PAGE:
Tuesday 17 November 2009

20mph zone: an affront to car drivers

It was bad enough when some of our road tax was diverted to bicycles, but at least bike lanes are meant to keep bicycles out of our way. Then some troublemaker came up with the idea of 20mph roads, so every road would be a bike lane. Excuse us? "road", "street". Not bike lane.

Portsmouth was a challenge but after a bit of behind-the-scenes work with the council we got all the main roads, all the through roads, all the important ones kept at 30. That offered a number of benefits:
  • We could still sound our horn at bikes in the way, so discouraging bicycles. People in a hurry can sprint through the town on the main roads
  • We get more reward for spending so much money on big-engined 4x4s. Well, you need to if you want something that big to accelerate well.
  • Its easier to get out of speeding tickets if the town is all broken up into 20 and 30 mph zones, as you can claim confusion.
  • The extra cost of signage reduces the size of the area that gets rolled out,
We were pretty chuffed when the Portsmouth review came out, pointing out that adding 20mph signs to back roads had had no tangible benefit. That was the whole point! That was why we put them there!

Unfortunately, some people in the council -and that Jon Rogers has to get a lot of the blame here- read it completely differently, concluding that for 20 mph zones to work, it has to cover the entire area. Yes, he is correct, but that assumes that you want 20 mph zones to work.

We, the important people, don't live in inner Bristol because its dirty, noisy and full of traffic and poor people walking and cycling around. We live in nice parts of S. Gloucestershire or North Somerset and drive in precisely because we can do that instead. Of course the people who live in the inner city want these 20 mph zones, but that's their fault for living there. Our little 21st century suburban enclave has a 20 mph limit too, so that people can drive into their garages carefully. If the people in Southville, Easton and St Andrews want to live in streets like that, they can come out and join us!

Instead in Bristol, this main thoroughfare, Ashley Road will be given a 20 mph limit. That will increase the transit time from Stokes Croft to the M32; it will add an extra two minutes on the commute time to and from the North Fringe from residents of Clifton, Cotham and Redland.

This is not a residential road, it is a direct link between the M32 and other parts of the city. It is so that we important people who don't live in the city can drive to our important jobs, so that delivery vans essential to the UK economy can do their routes.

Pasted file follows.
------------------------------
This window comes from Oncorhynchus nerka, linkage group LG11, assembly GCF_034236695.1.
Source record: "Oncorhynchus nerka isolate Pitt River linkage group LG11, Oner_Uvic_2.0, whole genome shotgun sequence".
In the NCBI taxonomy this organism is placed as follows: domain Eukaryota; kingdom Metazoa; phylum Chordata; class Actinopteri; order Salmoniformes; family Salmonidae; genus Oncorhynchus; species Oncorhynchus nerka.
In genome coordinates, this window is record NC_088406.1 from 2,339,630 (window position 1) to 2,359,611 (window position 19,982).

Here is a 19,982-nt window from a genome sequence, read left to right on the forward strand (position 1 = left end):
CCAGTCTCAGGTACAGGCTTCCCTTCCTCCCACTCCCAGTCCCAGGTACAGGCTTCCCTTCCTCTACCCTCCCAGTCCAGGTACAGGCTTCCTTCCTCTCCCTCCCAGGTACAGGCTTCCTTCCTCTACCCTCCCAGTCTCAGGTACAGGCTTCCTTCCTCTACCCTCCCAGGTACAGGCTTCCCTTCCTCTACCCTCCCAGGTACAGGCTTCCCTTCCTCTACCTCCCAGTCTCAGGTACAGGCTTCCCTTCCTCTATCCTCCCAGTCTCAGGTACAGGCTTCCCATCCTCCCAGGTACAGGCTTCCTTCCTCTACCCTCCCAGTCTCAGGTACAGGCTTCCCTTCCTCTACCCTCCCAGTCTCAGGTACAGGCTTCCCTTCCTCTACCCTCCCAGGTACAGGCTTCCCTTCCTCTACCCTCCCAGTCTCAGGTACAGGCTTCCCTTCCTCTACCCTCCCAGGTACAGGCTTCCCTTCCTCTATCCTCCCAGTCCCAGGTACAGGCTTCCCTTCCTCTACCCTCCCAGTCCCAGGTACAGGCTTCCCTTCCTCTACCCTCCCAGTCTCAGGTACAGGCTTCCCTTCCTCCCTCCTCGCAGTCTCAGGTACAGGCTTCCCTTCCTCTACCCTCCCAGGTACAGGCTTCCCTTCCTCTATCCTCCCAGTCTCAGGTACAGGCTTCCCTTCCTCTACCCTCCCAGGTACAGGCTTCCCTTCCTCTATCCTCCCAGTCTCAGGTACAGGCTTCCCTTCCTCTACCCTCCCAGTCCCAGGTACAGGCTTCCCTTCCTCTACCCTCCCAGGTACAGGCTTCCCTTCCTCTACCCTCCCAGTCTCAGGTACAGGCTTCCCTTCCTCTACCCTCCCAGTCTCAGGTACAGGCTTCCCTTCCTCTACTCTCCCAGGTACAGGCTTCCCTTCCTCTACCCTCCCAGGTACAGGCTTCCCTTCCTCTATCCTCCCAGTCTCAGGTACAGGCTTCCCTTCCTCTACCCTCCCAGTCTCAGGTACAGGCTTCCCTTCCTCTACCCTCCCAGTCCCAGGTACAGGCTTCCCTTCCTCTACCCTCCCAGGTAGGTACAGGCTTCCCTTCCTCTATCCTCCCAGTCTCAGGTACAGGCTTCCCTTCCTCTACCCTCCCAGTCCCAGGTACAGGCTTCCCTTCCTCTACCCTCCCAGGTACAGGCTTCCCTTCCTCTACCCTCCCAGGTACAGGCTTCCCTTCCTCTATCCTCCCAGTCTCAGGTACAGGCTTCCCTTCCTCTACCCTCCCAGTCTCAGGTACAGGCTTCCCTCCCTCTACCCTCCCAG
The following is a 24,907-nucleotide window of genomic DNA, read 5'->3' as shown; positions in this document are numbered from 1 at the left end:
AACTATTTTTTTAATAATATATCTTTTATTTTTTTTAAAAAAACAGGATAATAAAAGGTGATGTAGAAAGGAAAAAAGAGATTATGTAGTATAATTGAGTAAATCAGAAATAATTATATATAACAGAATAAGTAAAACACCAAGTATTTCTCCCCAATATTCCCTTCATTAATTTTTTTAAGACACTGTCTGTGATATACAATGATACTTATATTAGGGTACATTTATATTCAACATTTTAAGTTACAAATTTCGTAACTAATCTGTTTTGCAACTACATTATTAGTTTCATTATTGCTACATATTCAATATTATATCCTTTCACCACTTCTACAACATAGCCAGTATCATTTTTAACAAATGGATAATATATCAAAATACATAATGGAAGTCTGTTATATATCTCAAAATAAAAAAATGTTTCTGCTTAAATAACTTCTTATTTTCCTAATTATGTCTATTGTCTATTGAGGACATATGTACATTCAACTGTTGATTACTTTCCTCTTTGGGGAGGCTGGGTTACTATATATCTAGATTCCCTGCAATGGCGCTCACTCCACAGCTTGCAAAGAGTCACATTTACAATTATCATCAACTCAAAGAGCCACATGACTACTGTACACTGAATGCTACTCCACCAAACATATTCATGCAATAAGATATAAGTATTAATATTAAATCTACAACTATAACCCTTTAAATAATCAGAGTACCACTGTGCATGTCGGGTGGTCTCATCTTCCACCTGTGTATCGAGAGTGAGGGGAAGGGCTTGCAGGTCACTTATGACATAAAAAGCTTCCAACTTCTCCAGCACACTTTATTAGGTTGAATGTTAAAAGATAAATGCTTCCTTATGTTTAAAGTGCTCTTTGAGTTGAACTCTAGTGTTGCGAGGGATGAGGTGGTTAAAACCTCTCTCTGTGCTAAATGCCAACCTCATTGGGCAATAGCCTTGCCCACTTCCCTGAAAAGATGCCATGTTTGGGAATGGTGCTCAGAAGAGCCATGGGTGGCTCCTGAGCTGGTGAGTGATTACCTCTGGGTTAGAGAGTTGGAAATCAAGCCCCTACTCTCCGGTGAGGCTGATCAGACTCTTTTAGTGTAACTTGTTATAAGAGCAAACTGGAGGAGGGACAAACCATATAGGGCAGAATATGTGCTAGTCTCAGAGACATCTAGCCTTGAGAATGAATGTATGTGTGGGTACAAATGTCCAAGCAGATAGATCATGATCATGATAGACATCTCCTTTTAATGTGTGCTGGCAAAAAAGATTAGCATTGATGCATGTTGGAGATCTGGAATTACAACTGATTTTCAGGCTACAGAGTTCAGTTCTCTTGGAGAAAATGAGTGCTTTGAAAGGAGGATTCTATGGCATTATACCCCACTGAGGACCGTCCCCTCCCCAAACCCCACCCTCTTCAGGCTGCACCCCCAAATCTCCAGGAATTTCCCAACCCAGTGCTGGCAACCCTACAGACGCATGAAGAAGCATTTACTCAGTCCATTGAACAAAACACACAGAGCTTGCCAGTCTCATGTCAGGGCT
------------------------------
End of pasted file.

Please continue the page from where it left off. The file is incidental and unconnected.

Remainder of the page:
Here's Ashley Hill. No houses alongside here, a nice road to put your foot down when you get past those ridiculous traffic lights at the bottom. But not now, oh no. Now we will have to pootle.

The worse part is that it knifes the Portsmouth scheme in the back. The amount of under-the-table funding we in the motor industry had to pass on to the relevant people of power was justified given it set a precedent for the rest of Britain - a scheme that let us talk about road safety but without doing anything to force us to slow down.

Now this. A precedent for the rest of the city. How can main roads like Gloucester and Whiteladies stay at 30 mph now? How can useful school/commute rat-runs like Pembroke and Cotham Roads not get their 20 mph limits. Which, if enforced to 30mph, is still 10 mph lower than today.

Worse than the city though: the country. Instead of traffic engineers going to Portsmouth to see what to do, they will come here, and take the same approach home with them. This is a chilling precedent.

We are shocked.

We are equally shocked that not one so-called mainstream media outlet has asked us for our opinion on the matter. Why do campaigns like Speed Safe, run as a hobby by one person and a web site that has barely mastered the <blink> tag get all the quotes in the national papers? Why does Bob Bull from the local Association of British Drivers get his letters in the Evening Post despite the fact their web site looks like something badly designed in 1996 and they only have eight members in the city? The press should be coming to us as the mouthpiece of the motorist, instead of these amateur organisations that cannot be taken seriously. The fact that they have not offends us almost as much as the 20 mph zones themselves.


green tomato said...

that photo looking down Ashley Hill clearly shows enough room for a dual carriageway, and they are excluded from 20mph limits. Let's petition Jon Rogers for it.

Al Shaw said...

Ironic that this is going through the week it was announced that a car that can travel at 1,000 is to be built in Bristol.

What say you to that??